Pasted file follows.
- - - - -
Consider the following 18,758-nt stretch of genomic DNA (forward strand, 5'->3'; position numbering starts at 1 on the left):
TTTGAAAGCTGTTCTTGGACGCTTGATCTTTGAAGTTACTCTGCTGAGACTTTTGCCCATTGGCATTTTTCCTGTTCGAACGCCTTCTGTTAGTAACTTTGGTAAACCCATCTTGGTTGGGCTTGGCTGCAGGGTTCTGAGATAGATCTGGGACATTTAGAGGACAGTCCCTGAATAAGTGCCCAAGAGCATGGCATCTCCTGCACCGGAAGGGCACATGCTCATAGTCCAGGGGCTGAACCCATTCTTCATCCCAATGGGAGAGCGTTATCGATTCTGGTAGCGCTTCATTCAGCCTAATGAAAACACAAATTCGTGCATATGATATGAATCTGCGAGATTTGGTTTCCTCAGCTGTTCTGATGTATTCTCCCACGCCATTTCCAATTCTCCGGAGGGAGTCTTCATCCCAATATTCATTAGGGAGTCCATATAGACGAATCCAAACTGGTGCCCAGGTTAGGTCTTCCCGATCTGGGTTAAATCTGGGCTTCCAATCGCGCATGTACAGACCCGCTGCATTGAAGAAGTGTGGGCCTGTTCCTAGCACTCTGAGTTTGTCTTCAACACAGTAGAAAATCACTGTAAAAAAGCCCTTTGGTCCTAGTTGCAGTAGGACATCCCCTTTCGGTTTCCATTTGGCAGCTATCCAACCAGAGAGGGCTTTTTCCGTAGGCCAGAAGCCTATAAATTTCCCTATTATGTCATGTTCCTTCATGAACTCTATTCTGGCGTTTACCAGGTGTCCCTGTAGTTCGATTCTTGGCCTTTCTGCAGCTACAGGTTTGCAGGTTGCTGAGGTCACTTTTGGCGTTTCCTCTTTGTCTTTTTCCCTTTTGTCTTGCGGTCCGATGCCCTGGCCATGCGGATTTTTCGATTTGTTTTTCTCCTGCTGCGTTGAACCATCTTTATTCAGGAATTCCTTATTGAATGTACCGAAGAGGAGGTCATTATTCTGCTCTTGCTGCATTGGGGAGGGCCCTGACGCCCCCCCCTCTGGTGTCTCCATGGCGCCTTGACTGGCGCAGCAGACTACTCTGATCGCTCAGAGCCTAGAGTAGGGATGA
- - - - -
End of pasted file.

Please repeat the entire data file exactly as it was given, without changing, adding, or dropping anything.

Consider the following 18,758-nt stretch of genomic DNA (forward strand, 5'->3'; position numbering starts at 1 on the left):
TTTGAAAGCTGTTCTTGGACGCTTGATCTTTGAAGTTACTCTGCTGAGACTTTTGCCCATTGGCATTTTTCCTGTTCGAACGCCTTCTGTTAGTAACTTTGGTAAACCCATCTTGGTTGGGCTTGGCTGCAGGGTTCTGAGATAGATCTGGGACATTTAGAGGACAGTCCCTGAATAAGTGCCCAAGAGCATGGCATCTCCTGCACCGGAAGGGCACATGCTCATAGTCCAGGGGCTGAACCCATTCTTCATCCCAATGGGAGAGCGTTATCGATTCTGGTAGCGCTTCATTCAGCCTAATGAAAACACAAATTCGTGCATATGATATGAATCTGCGAGATTTGGTTTCCTCAGCTGTTCTGATGTATTCTCCCACGCCATTTCCAATTCTCCGGAGGGAGTCTTCATCCCAATATTCATTAGGGAGTCCATATAGACGAATCCAAACTGGTGCCCAGGTTAGGTCTTCCCGATCTGGGTTAAATCTGGGCTTCCAATCGCGCATGTACAGACCCGCTGCATTGAAGAAGTGTGGGCCTGTTCCTAGCACTCTGAGTTTGTCTTCAACACAGTAGAAAATCACTGTAAAAAAGCCCTTTGGTCCTAGTTGCAGTAGGACATCCCCTTTCGGTTTCCATTTGGCAGCTATCCAACCAGAGAGGGCTTTTTCCGTAGGCCAGAAGCCTATAAATTTCCCTATTATGTCATGTTCCTTCATGAACTCTATTCTGGCGTTTACCAGGTGTCCCTGTAGTTCGATTCTTGGCCTTTCTGCAGCTACAGGTTTGCAGGTTGCTGAGGTCACTTTTGGCGTTTCCTCTTTGTCTTTTTCCCTTTTGTCTTGCGGTCCGATGCCCTGGCCATGCGGATTTTTCGATTTGTTTTTCTCCTGCTGCGTTGAACCATCTTTATTCAGGAATTCCTTATTGAATGTACCGAAGAGGAGGTCATTATTCTGCTCTTGCTGCATTGGGGAGGGCCCTGACGCCCCCCCCTCTGGTGTCTCCATGGCGCCTTGACTGGCGCAGCAGACTACTCTGATCGCTCAGAGCCTAGAGTAGGGATGA